America: Who really pays the taxes?

"During 2008, more than a third of all [U.S. Federal Income Tax] returns resulted in complete nonpayment; that is, people got back every dollar that was withheld from their paychecks during the year. Many got quite a bit more, turning Tax Day into a payday," writes the Tax Foundation in this report.

Though it's good news in millions of homes, the Foundation is upset that more and more Americans of modest means are now escaping the income tax: "The income level at which a typical family of four will owe no income taxes has risen rapidly, now topping $51,000... As a result, recently released IRS data for the 2008 tax year show that a record 51.6 million filers had no income tax obligation That means more than 36 percent of all Americans who filed a tax return for 2008 were nonpayers...

"Lawmakers have increasingly used the tax code instead of government spending programs to funnel money to groups of people they want to reward. Credits have been enacted to subsidize families with children, college students, and purchasers of hybrid cars... The most significant of these socially targeted credits was the $500 per-child tax credit enacted in 1997. The 2001 and 2003 tax bills doubled the value of the credit to $1,000 and added a refundable component...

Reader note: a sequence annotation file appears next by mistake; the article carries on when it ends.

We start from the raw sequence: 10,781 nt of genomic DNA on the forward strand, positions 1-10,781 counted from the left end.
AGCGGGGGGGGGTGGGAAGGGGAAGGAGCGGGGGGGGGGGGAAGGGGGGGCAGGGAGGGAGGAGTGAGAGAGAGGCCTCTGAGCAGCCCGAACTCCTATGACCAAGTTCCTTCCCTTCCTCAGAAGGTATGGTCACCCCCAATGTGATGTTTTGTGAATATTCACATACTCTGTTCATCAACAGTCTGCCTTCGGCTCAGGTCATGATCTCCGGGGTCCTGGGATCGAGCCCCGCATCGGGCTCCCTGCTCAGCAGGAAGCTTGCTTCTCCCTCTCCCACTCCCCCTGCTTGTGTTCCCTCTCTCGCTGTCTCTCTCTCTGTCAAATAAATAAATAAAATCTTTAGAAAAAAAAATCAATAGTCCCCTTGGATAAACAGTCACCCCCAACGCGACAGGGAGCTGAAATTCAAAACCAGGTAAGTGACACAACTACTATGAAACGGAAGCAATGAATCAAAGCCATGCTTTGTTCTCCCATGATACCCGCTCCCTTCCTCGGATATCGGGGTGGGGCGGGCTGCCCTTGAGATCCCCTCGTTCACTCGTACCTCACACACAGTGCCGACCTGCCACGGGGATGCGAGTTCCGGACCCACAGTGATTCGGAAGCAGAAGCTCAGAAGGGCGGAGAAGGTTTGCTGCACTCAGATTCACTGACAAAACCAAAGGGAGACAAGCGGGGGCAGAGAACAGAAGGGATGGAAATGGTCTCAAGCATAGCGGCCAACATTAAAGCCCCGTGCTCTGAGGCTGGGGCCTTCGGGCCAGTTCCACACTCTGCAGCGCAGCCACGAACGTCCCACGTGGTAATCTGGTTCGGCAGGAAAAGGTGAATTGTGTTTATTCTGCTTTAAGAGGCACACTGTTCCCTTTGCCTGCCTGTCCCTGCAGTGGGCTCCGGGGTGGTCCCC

"The [Earned Income Tax Credit] and the [Bush-enhanced] child tax credit are also refundable, meaning that taxpayers are eligible to receive a check even if they have paid no income tax during the year. Those tax returns have become, in effect, a claim form for a subsidy delivered through the tax system in much the same way that a traditional government program sends out a welfare check or a farm support check."

Actually it's not as bad as all that; poor and middle-income workers still pay a disproportionate part of the 7.65% Federal Insurance Contributions Act (FICA) tax. FICA's supposed to fund Social Security and Medicare, but we all know it all goes into the same place as the Federal Income Tax, right?

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